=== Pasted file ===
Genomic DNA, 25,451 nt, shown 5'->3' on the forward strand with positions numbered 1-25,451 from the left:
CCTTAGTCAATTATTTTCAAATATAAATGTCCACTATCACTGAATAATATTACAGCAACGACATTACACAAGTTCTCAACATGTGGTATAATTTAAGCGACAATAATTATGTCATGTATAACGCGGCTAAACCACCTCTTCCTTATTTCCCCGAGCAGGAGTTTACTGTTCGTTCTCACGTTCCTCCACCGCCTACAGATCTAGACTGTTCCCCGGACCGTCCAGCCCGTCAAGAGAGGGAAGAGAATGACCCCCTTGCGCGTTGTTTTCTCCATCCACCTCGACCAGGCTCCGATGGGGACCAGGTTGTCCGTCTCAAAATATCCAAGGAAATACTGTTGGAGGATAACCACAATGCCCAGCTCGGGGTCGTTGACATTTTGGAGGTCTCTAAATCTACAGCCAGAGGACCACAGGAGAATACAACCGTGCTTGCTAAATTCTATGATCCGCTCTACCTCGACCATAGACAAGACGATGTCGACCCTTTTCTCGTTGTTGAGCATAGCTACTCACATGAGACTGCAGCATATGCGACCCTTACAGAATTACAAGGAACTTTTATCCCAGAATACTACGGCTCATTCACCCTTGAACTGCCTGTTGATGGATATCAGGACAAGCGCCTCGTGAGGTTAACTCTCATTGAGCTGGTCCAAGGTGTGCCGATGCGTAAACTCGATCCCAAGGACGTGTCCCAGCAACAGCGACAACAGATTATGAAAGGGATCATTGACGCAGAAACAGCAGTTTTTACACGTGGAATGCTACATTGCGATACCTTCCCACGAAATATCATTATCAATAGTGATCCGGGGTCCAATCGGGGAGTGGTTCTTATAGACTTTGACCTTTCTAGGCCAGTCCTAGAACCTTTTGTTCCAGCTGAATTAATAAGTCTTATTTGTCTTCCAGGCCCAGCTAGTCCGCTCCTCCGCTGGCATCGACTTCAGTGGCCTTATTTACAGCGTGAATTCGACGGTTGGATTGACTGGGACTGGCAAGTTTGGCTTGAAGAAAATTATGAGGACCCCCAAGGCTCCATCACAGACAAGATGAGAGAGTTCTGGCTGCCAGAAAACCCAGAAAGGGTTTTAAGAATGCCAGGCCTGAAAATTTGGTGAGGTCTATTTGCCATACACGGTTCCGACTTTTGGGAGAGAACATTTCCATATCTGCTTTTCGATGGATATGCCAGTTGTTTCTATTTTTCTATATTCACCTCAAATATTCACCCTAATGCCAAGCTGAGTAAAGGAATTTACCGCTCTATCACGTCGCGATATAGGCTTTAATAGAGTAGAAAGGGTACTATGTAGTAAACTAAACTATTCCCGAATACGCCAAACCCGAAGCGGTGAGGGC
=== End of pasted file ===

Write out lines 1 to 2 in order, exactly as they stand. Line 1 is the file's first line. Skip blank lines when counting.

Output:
Genomic DNA, 25,451 nt, shown 5'->3' on the forward strand with positions numbered 1-25,451 from the left:
CCTTAGTCAATTATTTTCAAATATAAATGTCCACTATCACTGAATAATATTACAGCAACGACATTACACAAGTTCTCAACATGTGGTATAATTTAAGCGACAATAATTATGTCATGTATAACGCGGCTAAACCACCTCTTCCTTATTTCCCCGAGCAGGAGTTTACTGTTCGTTCTCACGTTCCTCCACCGCCTACAGATCTAGACTGTTCCCCGGACCGTCCAGCCCGTCAAGAGAGGGAAGAGAATGACCCCCTTGCGCGTTGTTTTCTCCATCCACCTCGACCAGGCTCCGATGGGGACCAGGTTGTCCGTCTCAAAATATCCAAGGAAATACTGTTGGAGGATAACCACAATGCCCAGCTCGGGGTCGTTGACATTTTGGAGGTCTCTAAATCTACAGCCAGAGGACCACAGGAGAATACAACCGTGCTTGCTAAATTCTATGATCCGCTCTACCTCGACCATAGACAAGACGATGTCGACCCTTTTCTCGTTGTTGAGCATAGCTACTCACATGAGACTGCAGCATATGCGACCCTTACAGAATTACAAGGAACTTTTATCCCAGAATACTACGGCTCATTCACCCTTGAACTGCCTGTTGATGGATATCAGGACAAGCGCCTCGTGAGGTTAACTCTCATTGAGCTGGTCCAAGGTGTGCCGATGCGTAAACTCGATCCCAAGGACGTGTCCCAGCAACAGCGACAACAGATTATGAAAGGGATCATTGACGCAGAAACAGCAGTTTTTACACGTGGAATGCTACATTGCGATACCTTCCCACGAAATATCATTATCAATAGTGATCCGGGGTCCAATCGGGGAGTGGTTCTTATAGACTTTGACCTTTCTAGGCCAGTCCTAGAACCTTTTGTTCCAGCTGAATTAATAAGTCTTATTTGTCTTCCAGGCCCAGCTAGTCCGCTCCTCCGCTGGCATCGACTTCAGTGGCCTTATTTACAGCGTGAATTCGACGGTTGGATTGACTGGGACTGGCAAGTTTGGCTTGAAGAAAATTATGAGGACCCCCAAGGCTCCATCACAGACAAGATGAGAGAGTTCTGGCTGCCAGAAAACCCAGAAAGGGTTTTAAGAATGCCAGGCCTGAAAATTTGGTGAGGTCTATTTGCCATACACGGTTCCGACTTTTGGGAGAGAACATTTCCATATCTGCTTTTCGATGGATATGCCAGTTGTTTCTATTTTTCTATATTCACCTCAAATATTCACCCTAATGCCAAGCTGAGTAAAGGAATTTACCGCTCTATCACGTCGCGATATAGGCTTTAATAGAGTAGAAAGGGTACTATGTAGTAAACTAAACTATTCCCGAATACGCCAAACCCGAAGCGGTGAGGGC